SAN FRANCISCO (CN) – A Ninth Circuit panel on Friday upheld two nationwide injunctions against Trump administration policies aimed at shrinking the number of immigrants who can apply for asylum or stay in the United States while their asylum applications are pending.
One policy, enacted in November 2018, limits asylum eligibility to those who enter the U.S. at official ports of entry. Another policy, enacted in January 2019, allows the government to make asylum seekers wait in Mexico while their asylum applications are pending. A different Ninth Circuit panel in May 2019 stayed the “wait in Mexico” policy injunction, allowing that rule to take effect pending appeal.
In two opinions – one by U.S. Circuit Judge William Fletcher and the other by U.S. Circuit Judge Richard Paez, both Bill Clinton appointees – the panel found both rules impermissibly conflict with international treaties and immigration laws passed by Congress that guarantee right to apply for asylum and the need to ensure refugees are not sent to places where they will face threats and violence.
Addressing the Migrant Protection Protocols (MPP) that force asylum seekers to wait in Mexico, Fletcher cited declarations by several asylum seekers who described being robbed, assaulted and targeted near the U.S. border in Mexico because of their nationality.
“Uncontested evidence in the record establishes that non-Mexicans returned to Mexico under the MPP risk substantial harm, even death, while they await adjudication of their applications for asylum,” Fletcher wrote in a 57-page opinion.
On the November 2018 rule that makes migrants ineligible for asylum unless they enter the U.S. at official points of entry, Paez found that policy blatantly contradicts a provision in the Immigration Nationality Act that requires immigrants be allowed to apply for asylum regardless of where they enter the country.
The Trump administration argued the rule complies with the law because asylum seekers who cross the border illegally could still apply for asylum; their applications would simply be denied. Paez described that position as absurd, finding it unlikely Congress intended to guarantee asylum seekers the right to submit “futile” applications.
“Explicitly authorizing a refugee to file an asylum application because he arrived between ports of entry and then summarily denying the application for the same reason borders on absurdity,” Paez wrote.
Senior U.S. Circuit Judge Ferdinand Fernandez, a George H.W. Bush appointee, disagreed with his colleagues’ decision on the “wait in Mexico” policy because a different Ninth Circuit panel had stayed an injunction against that rule, finding the Trump administration was likely to prevail on appeal.
“I respectfully dissent from the majority opinion because I believe that we are bound by the published decision in Innovation Law Lab v. McAleenan (Innovation I),” Fernandez wrote, referring to a three-judge panel’s April 2019 decision to stay the injunction pending appeal.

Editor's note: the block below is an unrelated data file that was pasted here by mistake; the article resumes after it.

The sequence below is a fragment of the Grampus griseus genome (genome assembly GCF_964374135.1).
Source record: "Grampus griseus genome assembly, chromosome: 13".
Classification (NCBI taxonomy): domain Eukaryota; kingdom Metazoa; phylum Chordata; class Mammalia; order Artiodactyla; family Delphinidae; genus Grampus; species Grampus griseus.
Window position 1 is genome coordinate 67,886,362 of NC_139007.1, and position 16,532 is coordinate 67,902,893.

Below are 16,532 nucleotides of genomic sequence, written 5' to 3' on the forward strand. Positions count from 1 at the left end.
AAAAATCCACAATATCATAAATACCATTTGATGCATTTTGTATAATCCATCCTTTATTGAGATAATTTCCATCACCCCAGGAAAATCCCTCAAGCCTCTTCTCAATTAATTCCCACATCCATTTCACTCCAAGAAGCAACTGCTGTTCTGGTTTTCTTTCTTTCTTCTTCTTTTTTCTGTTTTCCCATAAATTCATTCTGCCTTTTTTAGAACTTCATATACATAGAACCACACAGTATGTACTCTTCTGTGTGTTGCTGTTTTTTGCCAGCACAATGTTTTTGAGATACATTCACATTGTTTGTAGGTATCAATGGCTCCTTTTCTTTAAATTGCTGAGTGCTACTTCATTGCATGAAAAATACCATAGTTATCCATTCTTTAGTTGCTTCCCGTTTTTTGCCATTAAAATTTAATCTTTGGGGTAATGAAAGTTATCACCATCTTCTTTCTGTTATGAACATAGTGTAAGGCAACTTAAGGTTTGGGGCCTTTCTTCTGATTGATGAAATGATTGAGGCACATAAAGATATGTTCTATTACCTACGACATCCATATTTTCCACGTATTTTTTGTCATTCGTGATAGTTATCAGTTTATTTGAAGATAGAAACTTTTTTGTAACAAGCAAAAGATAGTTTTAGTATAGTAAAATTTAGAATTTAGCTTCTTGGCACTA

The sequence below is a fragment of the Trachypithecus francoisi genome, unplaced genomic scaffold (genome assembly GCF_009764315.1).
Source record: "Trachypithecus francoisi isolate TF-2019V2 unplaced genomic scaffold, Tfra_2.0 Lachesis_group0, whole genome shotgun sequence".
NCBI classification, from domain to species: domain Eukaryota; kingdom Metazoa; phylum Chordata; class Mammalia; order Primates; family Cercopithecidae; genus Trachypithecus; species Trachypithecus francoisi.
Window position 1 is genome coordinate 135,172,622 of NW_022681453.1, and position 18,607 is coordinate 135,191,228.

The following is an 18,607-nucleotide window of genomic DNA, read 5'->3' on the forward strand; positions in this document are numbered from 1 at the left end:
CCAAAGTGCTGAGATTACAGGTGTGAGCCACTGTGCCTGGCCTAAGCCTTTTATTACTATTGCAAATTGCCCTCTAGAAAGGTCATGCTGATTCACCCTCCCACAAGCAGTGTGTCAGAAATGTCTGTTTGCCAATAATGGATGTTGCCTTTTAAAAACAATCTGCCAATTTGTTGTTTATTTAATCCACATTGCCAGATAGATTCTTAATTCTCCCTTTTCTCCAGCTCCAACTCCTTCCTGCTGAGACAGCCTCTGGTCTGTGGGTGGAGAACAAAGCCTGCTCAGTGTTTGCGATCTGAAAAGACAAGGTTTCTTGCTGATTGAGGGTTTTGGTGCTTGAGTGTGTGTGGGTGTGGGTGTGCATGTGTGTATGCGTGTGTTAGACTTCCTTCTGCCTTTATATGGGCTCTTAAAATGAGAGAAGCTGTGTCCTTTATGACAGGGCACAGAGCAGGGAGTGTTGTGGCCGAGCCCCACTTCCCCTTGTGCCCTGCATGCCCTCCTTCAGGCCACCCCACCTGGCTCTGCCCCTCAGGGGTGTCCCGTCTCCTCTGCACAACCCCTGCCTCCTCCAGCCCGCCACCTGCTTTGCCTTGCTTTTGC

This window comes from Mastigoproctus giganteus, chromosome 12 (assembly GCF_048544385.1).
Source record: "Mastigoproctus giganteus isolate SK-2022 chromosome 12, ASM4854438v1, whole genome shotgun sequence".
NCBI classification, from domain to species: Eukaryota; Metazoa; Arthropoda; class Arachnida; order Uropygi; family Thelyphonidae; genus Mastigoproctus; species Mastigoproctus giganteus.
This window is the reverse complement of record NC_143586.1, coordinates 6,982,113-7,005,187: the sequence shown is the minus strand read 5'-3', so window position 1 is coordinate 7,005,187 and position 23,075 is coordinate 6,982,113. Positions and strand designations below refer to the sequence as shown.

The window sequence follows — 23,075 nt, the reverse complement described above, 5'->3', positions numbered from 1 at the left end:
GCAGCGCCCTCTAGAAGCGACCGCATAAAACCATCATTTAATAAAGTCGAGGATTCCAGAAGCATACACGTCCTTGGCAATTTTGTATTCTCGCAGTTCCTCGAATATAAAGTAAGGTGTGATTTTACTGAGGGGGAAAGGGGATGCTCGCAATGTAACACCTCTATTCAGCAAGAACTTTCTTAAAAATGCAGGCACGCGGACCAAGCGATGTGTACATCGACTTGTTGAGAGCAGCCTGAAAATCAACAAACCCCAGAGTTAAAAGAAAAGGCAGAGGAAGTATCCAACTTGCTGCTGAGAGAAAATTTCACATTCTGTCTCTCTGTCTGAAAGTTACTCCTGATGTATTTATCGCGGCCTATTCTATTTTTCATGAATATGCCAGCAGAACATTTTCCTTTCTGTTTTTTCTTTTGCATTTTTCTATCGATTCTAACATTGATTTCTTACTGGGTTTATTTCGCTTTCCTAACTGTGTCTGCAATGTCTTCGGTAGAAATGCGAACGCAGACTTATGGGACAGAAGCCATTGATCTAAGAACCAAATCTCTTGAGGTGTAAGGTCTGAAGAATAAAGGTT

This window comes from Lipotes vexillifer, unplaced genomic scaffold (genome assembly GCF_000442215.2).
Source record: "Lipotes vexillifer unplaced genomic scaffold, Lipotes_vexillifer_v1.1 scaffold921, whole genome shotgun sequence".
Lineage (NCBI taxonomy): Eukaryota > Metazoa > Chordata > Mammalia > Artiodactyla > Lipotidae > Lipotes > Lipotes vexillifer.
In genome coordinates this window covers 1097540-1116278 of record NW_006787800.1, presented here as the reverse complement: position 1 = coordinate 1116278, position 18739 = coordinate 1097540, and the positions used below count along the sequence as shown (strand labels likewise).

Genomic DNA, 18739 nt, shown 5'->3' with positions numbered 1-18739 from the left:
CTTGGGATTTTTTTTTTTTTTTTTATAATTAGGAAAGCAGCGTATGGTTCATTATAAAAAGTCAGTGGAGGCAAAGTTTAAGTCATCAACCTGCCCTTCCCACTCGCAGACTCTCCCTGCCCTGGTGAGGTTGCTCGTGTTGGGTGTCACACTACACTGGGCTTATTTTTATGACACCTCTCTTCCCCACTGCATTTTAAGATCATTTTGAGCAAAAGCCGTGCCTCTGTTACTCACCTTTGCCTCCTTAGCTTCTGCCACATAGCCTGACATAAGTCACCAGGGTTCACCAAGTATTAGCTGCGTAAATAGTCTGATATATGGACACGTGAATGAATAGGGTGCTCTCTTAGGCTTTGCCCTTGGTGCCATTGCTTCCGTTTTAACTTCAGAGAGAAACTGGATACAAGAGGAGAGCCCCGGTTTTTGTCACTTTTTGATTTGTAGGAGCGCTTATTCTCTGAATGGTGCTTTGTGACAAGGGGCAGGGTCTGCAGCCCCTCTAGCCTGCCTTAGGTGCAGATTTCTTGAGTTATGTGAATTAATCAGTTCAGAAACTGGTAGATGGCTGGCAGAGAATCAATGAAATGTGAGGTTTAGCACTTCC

Fletcher disagreed with the notion that a Ninth Circuit panel is bound by a prior panel’s conclusions on legal questions in the same case. Fletcher wrote the prior opinion was issued without oral argument and “spoke in terms of doubt and likelihood, rather than in terms of definitive holdings.”
In a concurring opinion on the “points of entry” policy, Fernandez agreed with the decision to enjoin that rule because a prior Ninth Circuit panel came to the same conclusion.
“Circuit law . . . binds all courts within a particular circuit, including the court of appeals itself. Thus, the first panel to consider an issue sets the law not only for all the inferior courts in the circuit, but also future panels of the court of appeals,” Fernandez wrote, quoting the Ninth Circuit’s 2001 opinion in Hart v. Massanari.
ACLU attorney Lee Gelernt, who argued against the “points of entry” rule in October last year, welcomed the decision to uphold the injunction.
“Once again the courts have recognized there is tremendous danger facing asylum seekers along the entire southern border, and that the administration cannot unilaterally rewrite the laws,” Gelernt said in a statement.
A Justice Department spokesperson used the ruling to tout a recent Republican talking point: the supposed overuse of nationwide injunctions.
“Today’s decision out of the Ninth Circuit once again highlights the consequences and impropriety of nationwide injunctions,” the spokesperson said. “The Trump administration has acted faithfully to implement a statutory authority provided by Congress over two decades ago and signed into law by President Clinton. The Ninth Circuit’s decision not only ignores the constitutional authority of Congress and the administration for a policy in effect for over a year, but also extends relief beyond the parties before the court.”
Despite the pair of stinging defeats for President Donald Trump’s immigration agenda from the Ninth Circuit Friday, the administration won a major victory earlier this week when the Second Circuit authorized the Justice Department to withhold grants from states and local governments that refuse to help federal agents detain and deport undocumented immigrants.
A separate challenge to the sanctuary city funding cuts is currently pending in the Ninth Circuit, along with another policy that seeks to cut off asylum to migrants arriving at the southern border unless they applied for and were denied refugee status in a country they passed through on their way to the United States.